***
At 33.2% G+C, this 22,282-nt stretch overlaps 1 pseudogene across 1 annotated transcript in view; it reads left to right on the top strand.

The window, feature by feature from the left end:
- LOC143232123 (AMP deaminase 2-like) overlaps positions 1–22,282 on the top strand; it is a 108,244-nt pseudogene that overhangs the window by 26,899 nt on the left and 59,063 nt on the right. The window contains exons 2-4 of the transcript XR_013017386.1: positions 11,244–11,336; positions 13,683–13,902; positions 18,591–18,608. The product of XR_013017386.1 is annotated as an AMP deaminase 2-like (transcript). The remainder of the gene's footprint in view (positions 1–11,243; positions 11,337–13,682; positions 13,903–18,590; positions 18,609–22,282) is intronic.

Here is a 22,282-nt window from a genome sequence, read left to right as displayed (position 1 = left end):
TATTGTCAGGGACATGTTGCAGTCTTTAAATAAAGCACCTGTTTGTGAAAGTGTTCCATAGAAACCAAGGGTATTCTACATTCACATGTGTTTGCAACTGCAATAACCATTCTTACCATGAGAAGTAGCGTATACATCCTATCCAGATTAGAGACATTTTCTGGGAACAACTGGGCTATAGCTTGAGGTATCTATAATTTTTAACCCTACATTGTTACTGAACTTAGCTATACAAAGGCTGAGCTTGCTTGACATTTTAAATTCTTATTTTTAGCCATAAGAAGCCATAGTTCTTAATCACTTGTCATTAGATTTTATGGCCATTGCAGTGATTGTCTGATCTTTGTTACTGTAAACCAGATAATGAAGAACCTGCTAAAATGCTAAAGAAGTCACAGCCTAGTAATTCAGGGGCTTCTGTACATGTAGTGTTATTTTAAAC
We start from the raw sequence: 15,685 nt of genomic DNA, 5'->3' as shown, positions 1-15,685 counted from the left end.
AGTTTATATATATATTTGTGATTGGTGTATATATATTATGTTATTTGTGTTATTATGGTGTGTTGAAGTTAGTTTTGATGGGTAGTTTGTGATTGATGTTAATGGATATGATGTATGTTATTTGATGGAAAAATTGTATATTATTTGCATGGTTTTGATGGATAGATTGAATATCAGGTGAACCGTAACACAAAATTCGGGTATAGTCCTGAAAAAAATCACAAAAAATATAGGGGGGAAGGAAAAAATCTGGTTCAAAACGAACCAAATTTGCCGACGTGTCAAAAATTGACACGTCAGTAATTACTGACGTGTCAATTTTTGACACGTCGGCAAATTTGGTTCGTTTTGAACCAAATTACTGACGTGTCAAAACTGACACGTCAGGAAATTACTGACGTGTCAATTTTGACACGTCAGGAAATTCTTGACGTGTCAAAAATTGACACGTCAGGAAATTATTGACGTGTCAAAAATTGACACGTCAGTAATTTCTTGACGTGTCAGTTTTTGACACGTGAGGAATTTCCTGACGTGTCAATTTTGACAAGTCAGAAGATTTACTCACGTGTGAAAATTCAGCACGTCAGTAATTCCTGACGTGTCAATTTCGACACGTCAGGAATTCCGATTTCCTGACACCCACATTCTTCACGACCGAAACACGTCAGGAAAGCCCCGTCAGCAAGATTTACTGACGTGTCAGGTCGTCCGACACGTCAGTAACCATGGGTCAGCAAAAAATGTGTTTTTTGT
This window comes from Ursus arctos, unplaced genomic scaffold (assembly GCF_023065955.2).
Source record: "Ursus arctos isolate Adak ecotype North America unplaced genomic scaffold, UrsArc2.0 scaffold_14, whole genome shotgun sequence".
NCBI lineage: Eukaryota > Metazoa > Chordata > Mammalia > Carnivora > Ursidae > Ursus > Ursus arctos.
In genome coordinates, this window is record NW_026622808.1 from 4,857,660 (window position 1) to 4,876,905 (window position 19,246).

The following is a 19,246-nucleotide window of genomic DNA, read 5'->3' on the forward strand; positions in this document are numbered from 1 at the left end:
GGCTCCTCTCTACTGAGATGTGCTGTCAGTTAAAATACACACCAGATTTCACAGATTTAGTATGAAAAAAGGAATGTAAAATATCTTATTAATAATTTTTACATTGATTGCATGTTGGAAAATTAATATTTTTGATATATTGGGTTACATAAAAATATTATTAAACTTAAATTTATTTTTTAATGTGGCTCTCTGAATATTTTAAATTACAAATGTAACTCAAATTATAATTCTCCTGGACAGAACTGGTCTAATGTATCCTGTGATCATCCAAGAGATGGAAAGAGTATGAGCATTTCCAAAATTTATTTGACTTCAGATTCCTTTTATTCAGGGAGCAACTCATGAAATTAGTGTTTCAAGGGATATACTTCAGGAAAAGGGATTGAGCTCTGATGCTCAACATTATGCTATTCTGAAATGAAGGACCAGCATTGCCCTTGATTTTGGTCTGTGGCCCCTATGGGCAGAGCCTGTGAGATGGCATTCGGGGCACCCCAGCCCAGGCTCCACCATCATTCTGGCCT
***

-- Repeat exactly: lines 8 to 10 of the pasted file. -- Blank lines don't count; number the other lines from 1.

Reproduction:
This window comes from Ursus arctos, unplaced genomic scaffold (assembly GCF_023065955.2).
Source record: "Ursus arctos isolate Adak ecotype North America unplaced genomic scaffold, UrsArc2.0 scaffold_14, whole genome shotgun sequence".
NCBI lineage: Eukaryota > Metazoa > Chordata > Mammalia > Carnivora > Ursidae > Ursus > Ursus arctos.